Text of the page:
Very important information from the Foxfeed Blog about upcoming health care changes. If you do not already receive these emails from Fox, please sign up today so that you know what is happening with your health insurance. It is very important that pre-existing conditions, such as Parkinson’s be included, as well as eliminating annual and lifetime caps on coverage. Write or call your Senator and Congressperson and let them know how you feel about this. If you don’t know how to contact them, go to the websites for Congress and Senate
I have called and written my congressman in the past about supporting PD issues and even got a return phone call from the office saying that he was joining the Parkinson’s Coalition in congress, so they do listen.
I have recently read that phone calls are more effective than emails or petitions. A friend posted this advice from a high-level staffer on Facebook and it makes sense. Here it is with a few edits:
1. The best thing you can do to be heard and get your congressperson to pay attention is to have face-to-face time – if they have townhalls, go to them. Go to their local offices. If you’re in DC, try to find a way to go to an event of theirs. Go to the “mobile offices” that their staff hold periodically (all these times are located on each congressperson’s website). When you go, ask questions. A lot of them. And push for answers. The louder and more vocal and present you can be at those the better.
2. But, those in-person events don’t happen every day. So, the absolute most important thing that people should be doing every day is calling.
You can make 6 calls a day: 2 each (DC office and your local office) to your 2 Senators & your 1 Representative.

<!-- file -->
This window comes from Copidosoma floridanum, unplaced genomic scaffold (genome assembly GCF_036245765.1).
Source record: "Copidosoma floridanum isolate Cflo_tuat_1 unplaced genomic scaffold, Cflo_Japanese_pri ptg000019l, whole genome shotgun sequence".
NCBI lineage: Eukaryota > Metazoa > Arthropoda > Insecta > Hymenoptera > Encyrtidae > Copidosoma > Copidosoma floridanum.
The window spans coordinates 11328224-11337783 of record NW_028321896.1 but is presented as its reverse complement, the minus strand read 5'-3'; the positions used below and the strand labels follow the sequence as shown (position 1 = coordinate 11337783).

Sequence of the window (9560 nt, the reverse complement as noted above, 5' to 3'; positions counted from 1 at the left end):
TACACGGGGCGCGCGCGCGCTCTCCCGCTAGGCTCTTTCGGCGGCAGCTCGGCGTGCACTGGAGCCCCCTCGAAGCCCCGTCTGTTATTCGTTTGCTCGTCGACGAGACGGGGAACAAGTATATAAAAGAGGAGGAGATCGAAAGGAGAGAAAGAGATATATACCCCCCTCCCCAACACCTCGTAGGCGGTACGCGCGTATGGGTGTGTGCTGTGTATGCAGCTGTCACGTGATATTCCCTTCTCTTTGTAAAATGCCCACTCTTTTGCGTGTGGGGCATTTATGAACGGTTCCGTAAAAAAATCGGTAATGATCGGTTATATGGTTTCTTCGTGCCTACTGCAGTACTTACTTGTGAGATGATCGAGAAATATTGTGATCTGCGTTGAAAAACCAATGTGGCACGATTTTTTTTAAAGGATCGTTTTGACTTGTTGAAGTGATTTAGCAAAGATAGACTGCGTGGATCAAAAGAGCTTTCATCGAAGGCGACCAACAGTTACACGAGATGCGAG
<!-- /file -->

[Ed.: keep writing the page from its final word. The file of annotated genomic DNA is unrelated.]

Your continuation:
The staffer was very clear that any sort of online contact basically gets immediately ignored, and letters pretty much get thrown in the trash (unless you have a particularly strong emotional story – but even then it’s not worth the time it took you to craft that letter).
Calls are what all the congresspeople pay attention to. Every single day, the Senior Staff and the Senator get a report of the 3 most-called-about topics for that day at each of their offices (in DC and local offices), and exactly how many people said what about each of those topics. They’re also sorted by zip code and area code.
So, when you call:
A) When calling the DC office, ask for the Staff member in charge of whatever you’re calling about (“Hi, I’d like to speak with the staffer in charge of Healthcare, please”) – local offices won’t always have specific ones, but they might. If you get transferred to that person, awesome. If you don’t, that’s ok – ask for their name, and then just keep talking to whoever answered the phone. Don’t leave a message (unless the office doesn’t pick up at all – then you can…but it’s better to talk to the staffer who first answered than leave a message for the specific staffer in charge of your topic).
B) Give them your zip code. They won’t always ask for it, but make sure you give it to them, so they can mark it down. Extra points if you live in a zip code that traditionally votes for them, since they’ll want to make sure they get/keep your vote.
C) If you can make it personal, make it personal. “I voted for you in the last election and I’m am concerned about the changes in the Health Care laws…..
D) Be clear on what you want – “I’m disappointed that the Senator…” or “I want to thank the Senator for their vote on…” or “I want the Senator to know that voting in _____ way is the wrong decision for our state because…” Don’t leave any ambiguity.
F) They may get to know your voice/get sick of you – it doesn’t matter. The people answering the phones generally turn over every 6 weeks anyway, so even if they’re really sick of you, they’ll be gone in 6 weeks.